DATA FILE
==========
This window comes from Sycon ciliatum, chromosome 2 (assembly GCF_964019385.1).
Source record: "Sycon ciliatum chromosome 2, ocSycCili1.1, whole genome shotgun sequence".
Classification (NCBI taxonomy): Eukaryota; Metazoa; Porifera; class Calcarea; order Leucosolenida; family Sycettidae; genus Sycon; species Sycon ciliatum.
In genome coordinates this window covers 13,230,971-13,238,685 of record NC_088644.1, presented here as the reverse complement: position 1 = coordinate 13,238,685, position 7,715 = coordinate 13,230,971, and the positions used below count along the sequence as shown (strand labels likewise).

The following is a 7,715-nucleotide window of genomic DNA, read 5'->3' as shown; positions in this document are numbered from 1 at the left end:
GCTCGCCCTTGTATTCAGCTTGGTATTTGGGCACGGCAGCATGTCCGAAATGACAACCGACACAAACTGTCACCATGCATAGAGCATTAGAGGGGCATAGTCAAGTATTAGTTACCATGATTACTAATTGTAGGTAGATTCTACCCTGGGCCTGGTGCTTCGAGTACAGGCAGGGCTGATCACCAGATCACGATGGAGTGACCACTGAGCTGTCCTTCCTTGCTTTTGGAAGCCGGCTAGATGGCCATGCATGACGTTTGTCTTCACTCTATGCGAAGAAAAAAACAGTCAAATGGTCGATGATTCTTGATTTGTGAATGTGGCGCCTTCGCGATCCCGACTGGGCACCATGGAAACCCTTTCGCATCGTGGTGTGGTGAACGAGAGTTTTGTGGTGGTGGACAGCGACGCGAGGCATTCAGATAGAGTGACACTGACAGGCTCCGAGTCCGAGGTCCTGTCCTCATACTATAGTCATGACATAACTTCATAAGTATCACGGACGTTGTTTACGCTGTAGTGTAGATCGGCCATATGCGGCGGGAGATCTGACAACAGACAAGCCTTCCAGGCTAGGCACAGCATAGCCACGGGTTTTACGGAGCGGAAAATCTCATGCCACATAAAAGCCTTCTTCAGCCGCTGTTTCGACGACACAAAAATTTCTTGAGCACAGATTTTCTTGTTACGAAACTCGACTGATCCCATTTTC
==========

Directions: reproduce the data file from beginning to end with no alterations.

This window comes from Sycon ciliatum, chromosome 2 (assembly GCF_964019385.1).
Source record: "Sycon ciliatum chromosome 2, ocSycCili1.1, whole genome shotgun sequence".
Classification (NCBI taxonomy): Eukaryota; Metazoa; Porifera; class Calcarea; order Leucosolenida; family Sycettidae; genus Sycon; species Sycon ciliatum.
In genome coordinates this window covers 13,230,971-13,238,685 of record NC_088644.1, presented here as the reverse complement: position 1 = coordinate 13,238,685, position 7,715 = coordinate 13,230,971, and the positions used below count along the sequence as shown (strand labels likewise).

The following is a 7,715-nucleotide window of genomic DNA, read 5'->3' as shown; positions in this document are numbered from 1 at the left end:
GCTCGCCCTTGTATTCAGCTTGGTATTTGGGCACGGCAGCATGTCCGAAATGACAACCGACACAAACTGTCACCATGCATAGAGCATTAGAGGGGCATAGTCAAGTATTAGTTACCATGATTACTAATTGTAGGTAGATTCTACCCTGGGCCTGGTGCTTCGAGTACAGGCAGGGCTGATCACCAGATCACGATGGAGTGACCACTGAGCTGTCCTTCCTTGCTTTTGGAAGCCGGCTAGATGGCCATGCATGACGTTTGTCTTCACTCTATGCGAAGAAAAAAACAGTCAAATGGTCGATGATTCTTGATTTGTGAATGTGGCGCCTTCGCGATCCCGACTGGGCACCATGGAAACCCTTTCGCATCGTGGTGTGGTGAACGAGAGTTTTGTGGTGGTGGACAGCGACGCGAGGCATTCAGATAGAGTGACACTGACAGGCTCCGAGTCCGAGGTCCTGTCCTCATACTATAGTCATGACATAACTTCATAAGTATCACGGACGTTGTTTACGCTGTAGTGTAGATCGGCCATATGCGGCGGGAGATCTGACAACAGACAAGCCTTCCAGGCTAGGCACAGCATAGCCACGGGTTTTACGGAGCGGAAAATCTCATGCCACATAAAAGCCTTCTTCAGCCGCTGTTTCGACGACACAAAAATTTCTTGAGCACAGATTTTCTTGTTACGAAACTCGACTGATCCCATTTTC